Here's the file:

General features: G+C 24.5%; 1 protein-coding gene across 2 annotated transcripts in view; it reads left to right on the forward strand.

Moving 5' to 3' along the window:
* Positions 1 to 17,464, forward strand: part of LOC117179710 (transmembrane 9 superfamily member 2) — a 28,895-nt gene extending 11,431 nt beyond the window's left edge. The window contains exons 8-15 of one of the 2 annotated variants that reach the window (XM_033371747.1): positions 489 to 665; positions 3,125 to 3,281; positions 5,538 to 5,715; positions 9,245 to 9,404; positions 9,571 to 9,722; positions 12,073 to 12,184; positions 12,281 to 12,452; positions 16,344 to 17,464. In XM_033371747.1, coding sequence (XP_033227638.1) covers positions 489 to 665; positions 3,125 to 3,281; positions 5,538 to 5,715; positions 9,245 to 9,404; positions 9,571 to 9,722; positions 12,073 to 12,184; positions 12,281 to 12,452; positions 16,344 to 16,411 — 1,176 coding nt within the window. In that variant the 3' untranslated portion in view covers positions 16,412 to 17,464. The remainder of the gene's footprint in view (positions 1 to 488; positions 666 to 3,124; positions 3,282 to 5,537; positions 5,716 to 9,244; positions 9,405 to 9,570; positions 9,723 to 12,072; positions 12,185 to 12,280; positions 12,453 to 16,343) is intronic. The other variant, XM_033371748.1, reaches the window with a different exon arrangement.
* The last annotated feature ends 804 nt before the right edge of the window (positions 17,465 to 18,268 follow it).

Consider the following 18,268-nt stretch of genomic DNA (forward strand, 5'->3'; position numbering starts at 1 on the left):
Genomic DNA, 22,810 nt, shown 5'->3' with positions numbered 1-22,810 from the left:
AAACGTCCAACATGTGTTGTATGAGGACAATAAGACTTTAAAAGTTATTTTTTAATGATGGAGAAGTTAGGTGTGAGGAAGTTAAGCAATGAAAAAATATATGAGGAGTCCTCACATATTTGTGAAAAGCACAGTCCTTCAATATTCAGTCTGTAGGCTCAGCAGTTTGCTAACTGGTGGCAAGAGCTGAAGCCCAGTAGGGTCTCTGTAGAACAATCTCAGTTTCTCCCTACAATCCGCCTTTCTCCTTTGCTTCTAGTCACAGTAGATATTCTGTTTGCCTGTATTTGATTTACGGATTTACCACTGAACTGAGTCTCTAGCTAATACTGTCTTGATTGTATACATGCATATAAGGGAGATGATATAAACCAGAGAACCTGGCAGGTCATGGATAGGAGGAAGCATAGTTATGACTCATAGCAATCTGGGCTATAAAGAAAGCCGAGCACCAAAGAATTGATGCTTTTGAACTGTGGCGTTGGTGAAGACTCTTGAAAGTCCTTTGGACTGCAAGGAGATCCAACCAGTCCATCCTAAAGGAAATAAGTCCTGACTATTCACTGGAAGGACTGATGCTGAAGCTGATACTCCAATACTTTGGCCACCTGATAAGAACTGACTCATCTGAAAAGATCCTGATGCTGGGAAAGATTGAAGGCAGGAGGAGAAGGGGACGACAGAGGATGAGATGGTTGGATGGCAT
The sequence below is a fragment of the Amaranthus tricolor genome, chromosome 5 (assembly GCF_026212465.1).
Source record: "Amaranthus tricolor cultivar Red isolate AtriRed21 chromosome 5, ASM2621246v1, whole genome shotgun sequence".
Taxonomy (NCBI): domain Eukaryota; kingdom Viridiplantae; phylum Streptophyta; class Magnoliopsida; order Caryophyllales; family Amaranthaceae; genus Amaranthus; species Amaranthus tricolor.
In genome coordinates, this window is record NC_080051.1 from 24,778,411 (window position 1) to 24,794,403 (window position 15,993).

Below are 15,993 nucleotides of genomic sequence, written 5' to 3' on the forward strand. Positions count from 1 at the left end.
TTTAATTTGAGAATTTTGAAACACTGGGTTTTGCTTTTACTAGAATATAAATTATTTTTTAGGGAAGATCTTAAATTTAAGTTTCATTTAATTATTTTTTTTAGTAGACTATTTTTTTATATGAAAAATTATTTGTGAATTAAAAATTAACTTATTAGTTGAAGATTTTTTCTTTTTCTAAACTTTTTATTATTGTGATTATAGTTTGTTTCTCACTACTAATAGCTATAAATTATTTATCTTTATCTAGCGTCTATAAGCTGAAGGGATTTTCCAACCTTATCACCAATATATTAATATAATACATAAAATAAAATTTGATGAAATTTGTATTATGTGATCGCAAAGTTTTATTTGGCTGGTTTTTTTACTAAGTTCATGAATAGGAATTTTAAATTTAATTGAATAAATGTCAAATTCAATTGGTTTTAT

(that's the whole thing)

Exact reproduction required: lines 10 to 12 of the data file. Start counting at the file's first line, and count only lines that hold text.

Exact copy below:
Taxonomy (NCBI): domain Eukaryota; kingdom Viridiplantae; phylum Streptophyta; class Magnoliopsida; order Caryophyllales; family Amaranthaceae; genus Amaranthus; species Amaranthus tricolor.
In genome coordinates, this window is record NC_080051.1 from 24,778,411 (window position 1) to 24,794,403 (window position 15,993).

Below are 15,993 nucleotides of genomic sequence, written 5' to 3' on the forward strand. Positions count from 1 at the left end.